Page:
Award-winning soul, blues and R&B vocalist Curtis Salgado’s earth-shaking vocals and forceful harmonica playing have been devastating audiences around the world for over 30 years. Guitarist Alan Hager has been wowing fellow musicians from his hometown of Portland, Oregon and beyond for decades. Hager has been jamming with Salgado since 2003, and joined his band full-time in 2015. Together, the two blues fans and friends took time out of their busy touring schedule to record Rough Cut, a stripped-down album featuring a potent mix of newly written, timeless originals and carefully chosen blues covers. “We did it for the love of the music,” says Salgado. “This is where our hearts are. These are deep songs that we love to play.”
That love comes through loud and clear on the new album Rough Cut. Produced by Salgado and Hager, the 13 songs on the album (including six originals) range from plaintive to playful. Recorded in one live unrehearsed take, the original I Will Not Surrender, with its haunting and sparse soundscape, showcases some of Hager’s strongest guitar work, and some of the most profoundly emotive vocals Salgado has ever laid down. The canine-lover’s anthem, I Want My Dog To Live Longer (The Greatest Wish), is already a huge fan favorite. Salgado’s soulful singing and Hager’s elegant slide guitar playing shine on Elmore James’ You Got To Move and Muddy Waters’ I Can’t Be Satisfied. “He’s the best player in the business, unlike anybody else,” Salgado says of Hager. “One reason I made this record was to show him off.”
Born in Portland, Oregon, Alan Hager has taken a long and fascinating journey to his current spot as lead guitarist in Salgado’s band. He first picked up a guitar at age ten and became a blues and jazz prodigy. He was playing local clubs as a teenager before heading to Boston’s Berklee School Of Music, where he studied under the tutelage of jazz guitar legend Pat Metheny. A year later he was studying classical music at the famed New England Conservatory of Music, where he graduated in 1979. During the 1980s he toured as part of a classical guitar duo and took up teaching, which he still does. But he never fell out of love with the blues, especially the old Delta sounds of Charlie Patton, Tommy Johnson and Skip James. He moved back to Portland in 1988 and soon met fellow blues aficionado Curtis Salgado. They have been making music together since 2003, with Curtis’ voice and harmonica and Alan’s hypnotic guitar work perfectly complementing each other.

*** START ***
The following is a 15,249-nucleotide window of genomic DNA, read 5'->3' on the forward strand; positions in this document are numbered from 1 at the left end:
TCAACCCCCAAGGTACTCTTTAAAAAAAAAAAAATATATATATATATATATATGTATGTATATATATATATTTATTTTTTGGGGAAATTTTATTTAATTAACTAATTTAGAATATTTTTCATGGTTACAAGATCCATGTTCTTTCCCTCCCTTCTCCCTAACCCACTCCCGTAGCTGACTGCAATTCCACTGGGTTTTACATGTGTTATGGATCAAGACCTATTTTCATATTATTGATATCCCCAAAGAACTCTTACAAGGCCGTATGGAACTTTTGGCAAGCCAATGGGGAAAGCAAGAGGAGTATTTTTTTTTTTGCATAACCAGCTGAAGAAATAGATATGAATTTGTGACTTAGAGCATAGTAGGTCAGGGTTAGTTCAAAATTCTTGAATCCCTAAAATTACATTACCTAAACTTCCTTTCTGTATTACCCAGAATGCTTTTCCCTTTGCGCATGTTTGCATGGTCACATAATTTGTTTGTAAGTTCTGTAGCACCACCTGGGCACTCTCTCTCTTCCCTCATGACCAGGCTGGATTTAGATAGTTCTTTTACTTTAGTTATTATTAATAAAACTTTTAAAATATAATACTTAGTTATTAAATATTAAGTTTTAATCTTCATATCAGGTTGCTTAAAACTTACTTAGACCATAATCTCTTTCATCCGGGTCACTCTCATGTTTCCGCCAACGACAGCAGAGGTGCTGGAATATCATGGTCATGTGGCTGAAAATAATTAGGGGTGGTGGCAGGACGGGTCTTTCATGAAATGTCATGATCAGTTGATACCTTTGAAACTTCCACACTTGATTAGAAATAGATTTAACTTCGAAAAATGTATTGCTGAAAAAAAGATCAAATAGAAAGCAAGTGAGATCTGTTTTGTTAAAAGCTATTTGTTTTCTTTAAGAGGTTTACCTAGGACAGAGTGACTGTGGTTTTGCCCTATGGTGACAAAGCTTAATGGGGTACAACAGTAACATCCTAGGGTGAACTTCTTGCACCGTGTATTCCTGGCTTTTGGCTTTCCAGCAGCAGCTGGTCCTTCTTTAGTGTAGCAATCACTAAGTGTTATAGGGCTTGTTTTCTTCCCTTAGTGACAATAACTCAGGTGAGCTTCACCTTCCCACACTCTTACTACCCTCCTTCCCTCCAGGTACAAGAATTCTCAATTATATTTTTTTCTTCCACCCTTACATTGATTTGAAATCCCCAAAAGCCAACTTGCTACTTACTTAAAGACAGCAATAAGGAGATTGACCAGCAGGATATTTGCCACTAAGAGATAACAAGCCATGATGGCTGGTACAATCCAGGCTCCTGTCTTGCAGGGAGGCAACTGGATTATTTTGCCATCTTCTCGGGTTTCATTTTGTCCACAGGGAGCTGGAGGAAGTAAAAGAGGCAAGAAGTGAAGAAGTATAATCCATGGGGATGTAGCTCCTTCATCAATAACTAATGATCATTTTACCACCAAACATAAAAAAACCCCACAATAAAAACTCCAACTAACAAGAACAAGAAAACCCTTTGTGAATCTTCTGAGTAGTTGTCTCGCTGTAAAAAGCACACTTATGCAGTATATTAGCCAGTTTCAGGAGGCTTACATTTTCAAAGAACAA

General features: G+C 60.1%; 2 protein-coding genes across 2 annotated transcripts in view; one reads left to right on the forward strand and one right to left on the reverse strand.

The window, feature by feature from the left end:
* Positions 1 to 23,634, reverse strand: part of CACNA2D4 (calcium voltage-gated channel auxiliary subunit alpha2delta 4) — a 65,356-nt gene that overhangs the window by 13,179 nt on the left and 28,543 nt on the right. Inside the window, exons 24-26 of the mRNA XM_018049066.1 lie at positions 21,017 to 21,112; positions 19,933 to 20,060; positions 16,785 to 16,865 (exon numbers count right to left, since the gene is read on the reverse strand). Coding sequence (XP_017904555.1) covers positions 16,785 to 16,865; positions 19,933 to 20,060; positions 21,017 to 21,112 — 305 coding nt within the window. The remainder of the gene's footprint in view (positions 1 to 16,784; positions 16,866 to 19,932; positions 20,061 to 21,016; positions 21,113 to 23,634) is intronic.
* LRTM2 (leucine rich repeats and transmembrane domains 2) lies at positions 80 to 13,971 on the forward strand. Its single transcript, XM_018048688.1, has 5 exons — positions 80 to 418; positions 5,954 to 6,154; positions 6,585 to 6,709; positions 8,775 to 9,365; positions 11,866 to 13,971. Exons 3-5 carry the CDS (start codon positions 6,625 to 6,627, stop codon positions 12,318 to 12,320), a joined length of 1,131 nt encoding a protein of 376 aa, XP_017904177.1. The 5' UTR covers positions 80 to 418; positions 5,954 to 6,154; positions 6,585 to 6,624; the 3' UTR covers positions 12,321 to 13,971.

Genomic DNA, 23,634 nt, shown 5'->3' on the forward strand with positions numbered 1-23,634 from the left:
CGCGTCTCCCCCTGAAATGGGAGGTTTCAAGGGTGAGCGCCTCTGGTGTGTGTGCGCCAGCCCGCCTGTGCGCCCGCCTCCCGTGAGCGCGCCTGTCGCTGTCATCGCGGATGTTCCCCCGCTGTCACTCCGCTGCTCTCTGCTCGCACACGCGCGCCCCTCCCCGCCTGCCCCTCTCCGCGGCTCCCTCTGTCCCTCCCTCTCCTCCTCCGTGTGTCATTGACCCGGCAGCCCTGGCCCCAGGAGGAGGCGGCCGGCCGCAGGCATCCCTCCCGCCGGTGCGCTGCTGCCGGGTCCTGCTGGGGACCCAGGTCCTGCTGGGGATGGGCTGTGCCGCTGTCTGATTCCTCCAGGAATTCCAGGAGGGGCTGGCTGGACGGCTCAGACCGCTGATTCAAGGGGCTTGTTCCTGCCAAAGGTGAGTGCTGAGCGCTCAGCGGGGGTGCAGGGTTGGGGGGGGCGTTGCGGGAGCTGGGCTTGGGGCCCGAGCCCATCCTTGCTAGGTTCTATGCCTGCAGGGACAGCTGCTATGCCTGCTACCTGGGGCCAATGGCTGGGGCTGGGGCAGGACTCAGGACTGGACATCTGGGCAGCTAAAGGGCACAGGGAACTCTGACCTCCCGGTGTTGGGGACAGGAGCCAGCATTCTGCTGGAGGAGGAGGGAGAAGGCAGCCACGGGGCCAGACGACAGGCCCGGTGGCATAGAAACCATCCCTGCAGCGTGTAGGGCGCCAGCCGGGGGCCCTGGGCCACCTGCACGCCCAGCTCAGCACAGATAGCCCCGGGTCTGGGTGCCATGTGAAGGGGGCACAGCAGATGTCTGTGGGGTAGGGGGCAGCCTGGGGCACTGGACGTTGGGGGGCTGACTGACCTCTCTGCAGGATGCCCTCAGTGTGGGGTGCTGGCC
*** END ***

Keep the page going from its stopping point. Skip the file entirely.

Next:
Born in Everett, Washington, Curtis Salgado grew up in Eugene, Oregon. By his early 20s, he was already making a name for himself on Eugene’s bar scene with his band The Nighthawks, and later as co-leader of The Robert Cray Band. Salgado quickly developed into a player and singer of remarkable depth, with vocal and musical influences including Otis Redding, O.V. Wright, Muddy Waters, Little Walter, Sonny Boy Williamson I and II, Lightnin’ Hopkins, Howlin’ Wolf and Magic Sam. NPR calls him “a blues icon” with a “huge voice.”
Along with his accolades, Salgado is no stranger to adversity. During his career, he has overcome multiple health challenges, battling back from liver cancer in 2006 and lung cancer in 2008 and 2012. In March 2017 he underwent quadruple bypass surgery. Now he is back on the road, revved up and firing on all cylinders, performing with his band and as a duo with Hager. His resilience can be heard—and felt—on I Will Not Surrender, Rough Cut’s lead track.
With Curtis’ inspired singing and world-class harmonica playing and Alan’s spellbinding guitar, Rough Cut is the album Salgado and Hager have always wanted to make together—soulful, sparse, haunting—a blues lover’s dream come true. The music is a moving exploration of the joyful, emotionally uplifting power of passionately played and soulfully sung acoustic blues. They’ll perform together as a duo both on their own and during Curtis’ full band shows, giving their fans a taste of what Alan calls “American Classical music.” “This type of music moves us the most,” says Salgado. “You believe it when you hear it.”